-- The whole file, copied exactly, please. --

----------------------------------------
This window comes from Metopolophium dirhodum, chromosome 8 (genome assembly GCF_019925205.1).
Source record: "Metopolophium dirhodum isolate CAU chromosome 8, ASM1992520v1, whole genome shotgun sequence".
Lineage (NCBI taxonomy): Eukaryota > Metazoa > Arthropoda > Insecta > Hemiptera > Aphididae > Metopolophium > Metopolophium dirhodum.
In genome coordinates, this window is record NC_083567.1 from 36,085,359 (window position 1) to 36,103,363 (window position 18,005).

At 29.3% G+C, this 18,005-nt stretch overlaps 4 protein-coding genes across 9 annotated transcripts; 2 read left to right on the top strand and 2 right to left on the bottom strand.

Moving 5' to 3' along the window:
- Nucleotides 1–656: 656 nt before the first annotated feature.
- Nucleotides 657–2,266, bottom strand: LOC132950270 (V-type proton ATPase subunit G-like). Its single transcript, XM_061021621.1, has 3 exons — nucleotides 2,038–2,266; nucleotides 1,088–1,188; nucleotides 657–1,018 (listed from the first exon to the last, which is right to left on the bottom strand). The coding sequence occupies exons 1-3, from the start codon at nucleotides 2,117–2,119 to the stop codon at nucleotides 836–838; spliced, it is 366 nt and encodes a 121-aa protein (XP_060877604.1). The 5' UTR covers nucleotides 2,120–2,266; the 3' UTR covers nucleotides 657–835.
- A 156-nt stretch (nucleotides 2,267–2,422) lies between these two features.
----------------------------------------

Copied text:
This window comes from Metopolophium dirhodum, chromosome 8 (genome assembly GCF_019925205.1).
Source record: "Metopolophium dirhodum isolate CAU chromosome 8, ASM1992520v1, whole genome shotgun sequence".
Lineage (NCBI taxonomy): Eukaryota > Metazoa > Arthropoda > Insecta > Hemiptera > Aphididae > Metopolophium > Metopolophium dirhodum.
In genome coordinates, this window is record NC_083567.1 from 36,085,359 (window position 1) to 36,103,363 (window position 18,005).

At 29.3% G+C, this 18,005-nt stretch overlaps 4 protein-coding genes across 9 annotated transcripts; 2 read left to right on the top strand and 2 right to left on the bottom strand.

Moving 5' to 3' along the window:
- Nucleotides 1–656: 656 nt before the first annotated feature.
- Nucleotides 657–2,266, bottom strand: LOC132950270 (V-type proton ATPase subunit G-like). Its single transcript, XM_061021621.1, has 3 exons — nucleotides 2,038–2,266; nucleotides 1,088–1,188; nucleotides 657–1,018 (listed from the first exon to the last, which is right to left on the bottom strand). The coding sequence occupies exons 1-3, from the start codon at nucleotides 2,117–2,119 to the stop codon at nucleotides 836–838; spliced, it is 366 nt and encodes a 121-aa protein (XP_060877604.1). The 5' UTR covers nucleotides 2,120–2,266; the 3' UTR covers nucleotides 657–835.
- A 156-nt stretch (nucleotides 2,267–2,422) lies between these two features.